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Is a running thread eligable for garbage collection if the thread object is reasigned? For example:

class A(threading.Thread)
    def run():
        while True:
            #Do stuff


a = A()
a.start()
time.sleep(60)
a = A()

at this point, even though thread A is still doing stuff, can the interpreter destroy the original A() thread? If it does, is there a way to prevent this from happening?

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3 Answers 3

up vote 2 down vote accepted

My guess is no. There's still a reference to the thread in whatever structure Python uses to keep track of things. I'll test it out, but I'd be astonished if it didn't work.

EDIT Check it out:

#!/usr/bin/env python
import threading, time

class A(threading.Thread):
    def __init__(self, name):
            threading.Thread.__init__(self)
            self.name=name
            self.count=0
    def run(self):
            while self.count<10:
                    print self.name, "Running!"
                    time.sleep(1)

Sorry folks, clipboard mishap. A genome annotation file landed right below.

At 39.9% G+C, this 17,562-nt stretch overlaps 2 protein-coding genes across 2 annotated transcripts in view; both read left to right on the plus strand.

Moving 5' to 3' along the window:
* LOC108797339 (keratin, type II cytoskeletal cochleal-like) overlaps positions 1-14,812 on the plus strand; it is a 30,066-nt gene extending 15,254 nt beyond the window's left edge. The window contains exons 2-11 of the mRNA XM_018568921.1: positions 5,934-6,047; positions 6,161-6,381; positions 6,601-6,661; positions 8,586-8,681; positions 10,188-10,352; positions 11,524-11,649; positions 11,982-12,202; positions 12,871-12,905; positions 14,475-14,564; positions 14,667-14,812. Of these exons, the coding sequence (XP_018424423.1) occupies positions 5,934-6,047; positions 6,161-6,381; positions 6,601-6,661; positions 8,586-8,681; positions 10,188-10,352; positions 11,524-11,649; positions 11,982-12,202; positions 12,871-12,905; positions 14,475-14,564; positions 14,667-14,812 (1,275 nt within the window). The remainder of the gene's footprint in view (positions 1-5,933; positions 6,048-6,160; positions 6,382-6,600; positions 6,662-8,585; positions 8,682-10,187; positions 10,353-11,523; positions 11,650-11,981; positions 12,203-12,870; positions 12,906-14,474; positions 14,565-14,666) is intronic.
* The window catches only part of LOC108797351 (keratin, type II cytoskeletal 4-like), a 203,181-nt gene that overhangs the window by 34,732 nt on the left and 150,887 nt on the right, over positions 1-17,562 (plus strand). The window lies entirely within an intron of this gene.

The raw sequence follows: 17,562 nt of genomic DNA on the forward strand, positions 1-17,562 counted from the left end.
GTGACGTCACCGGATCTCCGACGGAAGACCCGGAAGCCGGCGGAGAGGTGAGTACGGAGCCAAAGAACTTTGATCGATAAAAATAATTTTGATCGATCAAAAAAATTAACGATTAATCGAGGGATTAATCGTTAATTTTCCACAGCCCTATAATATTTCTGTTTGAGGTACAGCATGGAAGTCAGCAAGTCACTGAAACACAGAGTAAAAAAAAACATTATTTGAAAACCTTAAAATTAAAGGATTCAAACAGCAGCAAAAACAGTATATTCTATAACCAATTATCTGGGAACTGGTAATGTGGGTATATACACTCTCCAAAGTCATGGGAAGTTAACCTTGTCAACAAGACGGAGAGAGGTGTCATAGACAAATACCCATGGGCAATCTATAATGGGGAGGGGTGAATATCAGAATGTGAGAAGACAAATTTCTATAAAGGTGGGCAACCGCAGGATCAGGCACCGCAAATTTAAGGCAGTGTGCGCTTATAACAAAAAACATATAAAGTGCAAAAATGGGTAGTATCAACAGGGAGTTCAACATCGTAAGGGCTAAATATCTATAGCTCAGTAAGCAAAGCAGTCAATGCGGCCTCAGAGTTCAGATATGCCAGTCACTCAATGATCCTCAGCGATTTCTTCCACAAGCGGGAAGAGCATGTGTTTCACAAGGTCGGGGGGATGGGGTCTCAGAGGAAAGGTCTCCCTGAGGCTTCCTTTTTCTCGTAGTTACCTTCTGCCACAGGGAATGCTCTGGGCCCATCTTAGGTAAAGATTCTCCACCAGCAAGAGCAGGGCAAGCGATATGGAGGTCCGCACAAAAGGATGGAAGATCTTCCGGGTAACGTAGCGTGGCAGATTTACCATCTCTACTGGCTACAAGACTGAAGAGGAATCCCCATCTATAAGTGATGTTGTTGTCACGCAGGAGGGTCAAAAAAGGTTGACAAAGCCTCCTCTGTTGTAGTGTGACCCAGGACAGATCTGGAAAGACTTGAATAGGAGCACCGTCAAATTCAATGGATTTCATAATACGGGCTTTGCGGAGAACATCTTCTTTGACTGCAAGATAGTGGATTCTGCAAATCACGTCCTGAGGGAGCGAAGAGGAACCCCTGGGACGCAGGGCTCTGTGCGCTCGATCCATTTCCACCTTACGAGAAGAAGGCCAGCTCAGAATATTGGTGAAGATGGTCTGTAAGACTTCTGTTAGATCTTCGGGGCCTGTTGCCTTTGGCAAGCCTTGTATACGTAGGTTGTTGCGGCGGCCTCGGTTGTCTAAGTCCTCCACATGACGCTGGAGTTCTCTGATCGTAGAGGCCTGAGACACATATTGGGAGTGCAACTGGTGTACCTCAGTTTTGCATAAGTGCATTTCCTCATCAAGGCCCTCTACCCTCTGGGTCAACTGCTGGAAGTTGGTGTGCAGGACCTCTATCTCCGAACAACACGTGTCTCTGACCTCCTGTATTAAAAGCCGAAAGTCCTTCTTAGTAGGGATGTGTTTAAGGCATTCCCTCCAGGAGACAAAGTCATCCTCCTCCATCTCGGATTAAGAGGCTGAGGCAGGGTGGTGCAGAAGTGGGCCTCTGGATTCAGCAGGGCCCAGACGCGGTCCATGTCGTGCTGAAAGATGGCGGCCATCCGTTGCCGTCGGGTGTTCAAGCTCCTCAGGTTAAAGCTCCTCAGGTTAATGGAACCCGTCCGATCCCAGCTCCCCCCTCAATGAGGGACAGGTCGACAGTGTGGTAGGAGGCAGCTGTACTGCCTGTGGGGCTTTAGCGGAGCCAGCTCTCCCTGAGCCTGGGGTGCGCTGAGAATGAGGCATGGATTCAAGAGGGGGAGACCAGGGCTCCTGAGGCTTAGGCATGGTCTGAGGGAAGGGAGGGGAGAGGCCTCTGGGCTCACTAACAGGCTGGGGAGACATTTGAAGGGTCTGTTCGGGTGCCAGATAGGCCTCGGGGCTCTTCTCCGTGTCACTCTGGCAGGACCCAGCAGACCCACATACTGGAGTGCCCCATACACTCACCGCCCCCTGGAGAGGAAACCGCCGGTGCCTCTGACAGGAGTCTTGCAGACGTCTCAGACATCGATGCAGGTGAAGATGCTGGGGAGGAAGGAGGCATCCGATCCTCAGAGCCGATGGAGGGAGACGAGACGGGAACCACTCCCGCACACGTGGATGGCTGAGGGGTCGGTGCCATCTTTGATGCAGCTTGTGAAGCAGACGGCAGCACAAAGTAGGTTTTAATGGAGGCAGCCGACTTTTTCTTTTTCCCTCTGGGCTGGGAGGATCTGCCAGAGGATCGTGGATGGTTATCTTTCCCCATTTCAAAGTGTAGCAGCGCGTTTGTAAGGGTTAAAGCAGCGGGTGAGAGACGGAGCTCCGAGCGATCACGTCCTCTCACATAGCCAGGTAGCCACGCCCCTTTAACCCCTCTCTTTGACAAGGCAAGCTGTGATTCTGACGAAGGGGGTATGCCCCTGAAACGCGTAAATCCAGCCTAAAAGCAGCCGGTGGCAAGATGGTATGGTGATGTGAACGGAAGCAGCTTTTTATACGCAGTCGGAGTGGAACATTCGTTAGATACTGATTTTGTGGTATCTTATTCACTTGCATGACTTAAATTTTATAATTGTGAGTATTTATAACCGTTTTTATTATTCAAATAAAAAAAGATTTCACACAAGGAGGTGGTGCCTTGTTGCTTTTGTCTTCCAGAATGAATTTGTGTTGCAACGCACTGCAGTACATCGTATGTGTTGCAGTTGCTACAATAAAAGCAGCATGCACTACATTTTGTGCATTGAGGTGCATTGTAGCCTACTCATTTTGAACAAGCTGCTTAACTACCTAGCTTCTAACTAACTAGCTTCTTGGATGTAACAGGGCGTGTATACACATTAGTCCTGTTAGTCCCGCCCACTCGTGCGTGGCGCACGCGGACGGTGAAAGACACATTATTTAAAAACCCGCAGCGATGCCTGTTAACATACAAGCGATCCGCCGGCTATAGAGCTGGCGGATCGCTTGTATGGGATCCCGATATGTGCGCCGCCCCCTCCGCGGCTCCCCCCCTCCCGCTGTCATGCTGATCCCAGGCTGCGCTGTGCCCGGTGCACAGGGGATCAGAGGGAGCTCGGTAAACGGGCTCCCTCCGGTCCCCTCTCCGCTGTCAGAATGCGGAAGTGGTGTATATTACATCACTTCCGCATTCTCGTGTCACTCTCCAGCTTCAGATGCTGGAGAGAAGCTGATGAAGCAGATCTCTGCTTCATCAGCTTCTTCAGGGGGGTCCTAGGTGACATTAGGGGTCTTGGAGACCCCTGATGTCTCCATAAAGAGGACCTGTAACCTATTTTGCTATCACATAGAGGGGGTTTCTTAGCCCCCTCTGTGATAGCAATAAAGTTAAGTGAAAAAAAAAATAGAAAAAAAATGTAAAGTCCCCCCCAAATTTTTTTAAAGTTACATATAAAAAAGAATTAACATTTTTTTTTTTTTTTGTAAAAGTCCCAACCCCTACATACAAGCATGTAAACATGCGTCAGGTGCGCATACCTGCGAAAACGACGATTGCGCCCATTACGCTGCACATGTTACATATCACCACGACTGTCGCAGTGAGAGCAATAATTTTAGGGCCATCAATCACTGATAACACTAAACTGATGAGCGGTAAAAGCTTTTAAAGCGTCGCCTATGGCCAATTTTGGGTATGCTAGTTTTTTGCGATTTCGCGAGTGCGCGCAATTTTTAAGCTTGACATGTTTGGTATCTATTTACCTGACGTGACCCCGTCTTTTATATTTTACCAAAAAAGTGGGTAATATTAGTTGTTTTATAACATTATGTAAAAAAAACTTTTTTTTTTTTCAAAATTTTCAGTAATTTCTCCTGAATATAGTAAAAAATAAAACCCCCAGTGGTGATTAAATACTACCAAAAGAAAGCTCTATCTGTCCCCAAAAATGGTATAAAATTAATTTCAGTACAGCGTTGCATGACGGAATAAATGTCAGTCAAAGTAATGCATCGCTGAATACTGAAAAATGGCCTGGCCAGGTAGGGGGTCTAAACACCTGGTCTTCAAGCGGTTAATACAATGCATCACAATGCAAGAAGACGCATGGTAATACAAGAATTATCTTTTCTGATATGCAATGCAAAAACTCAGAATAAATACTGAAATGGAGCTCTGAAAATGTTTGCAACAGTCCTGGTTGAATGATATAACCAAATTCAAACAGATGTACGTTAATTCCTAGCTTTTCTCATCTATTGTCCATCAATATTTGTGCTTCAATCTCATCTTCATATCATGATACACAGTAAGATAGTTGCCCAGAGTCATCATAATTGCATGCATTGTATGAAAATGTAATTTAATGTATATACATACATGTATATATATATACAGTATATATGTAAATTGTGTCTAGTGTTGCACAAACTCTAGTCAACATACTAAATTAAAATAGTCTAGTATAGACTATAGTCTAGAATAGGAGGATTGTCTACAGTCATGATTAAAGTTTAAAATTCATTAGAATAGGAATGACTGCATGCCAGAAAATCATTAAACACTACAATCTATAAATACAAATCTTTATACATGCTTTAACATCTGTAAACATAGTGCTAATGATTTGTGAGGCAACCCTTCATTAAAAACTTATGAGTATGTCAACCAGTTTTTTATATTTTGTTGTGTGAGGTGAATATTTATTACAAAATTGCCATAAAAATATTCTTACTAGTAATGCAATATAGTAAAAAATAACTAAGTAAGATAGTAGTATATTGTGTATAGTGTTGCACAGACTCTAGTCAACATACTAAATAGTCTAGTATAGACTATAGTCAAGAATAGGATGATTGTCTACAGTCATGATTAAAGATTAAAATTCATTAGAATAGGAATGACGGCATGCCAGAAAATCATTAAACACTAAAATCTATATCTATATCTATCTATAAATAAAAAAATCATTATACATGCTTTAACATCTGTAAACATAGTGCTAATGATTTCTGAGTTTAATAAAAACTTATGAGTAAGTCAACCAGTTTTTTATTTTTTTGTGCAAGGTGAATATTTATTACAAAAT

self.count+=1

a=A("first")
a.start()
time.sleep(5)
a=A("second")
a.start()
first Running!
first Running!
first Running!
first Running!
first Running!
second Running!
first Running!
second Running!
first Running!
first Running!
second Running!
first Running!
second Running!
first Running!
second Running!
second Running!
second Running!
second Running!
second Running!
second Running!
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I thought not too, and it seems to work. I'm just seeing weird errors (results in a database) that I thought might be explained by this. But I have no way of testing this case. –  Falmarri Dec 20 '10 at 23:02
2  
They won't get deleted, see threading.enumerate() - it gives a list of all threads. –  Jochen Ritzel Dec 20 '10 at 23:06

Threads wont get deleted like that, but I guess the problem you have is that threads disappear for no reason? A unhandled Exception will kill a thread without affecting the main thread! It only prints the traceback to stderr, but you might not see that ...

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Threads won't get garbage collected if there is a reference to the object kept somewhere.

see https://hg.python.org/cpython/file/2.7/Lib/threading.py, it keeps tabs on thread objects.

# Active thread administration
_active_limbo_lock = _allocate_lock()
_active = {}    # maps thread id to Thread object
_limbo = {}

The threading module keeps references in module variables. When you call threading.enumerate() you are iterating over the same variables.

When you call start() it inserts a reference to the Thread object in the module variable and when run() terminates, it cleans up the reference.

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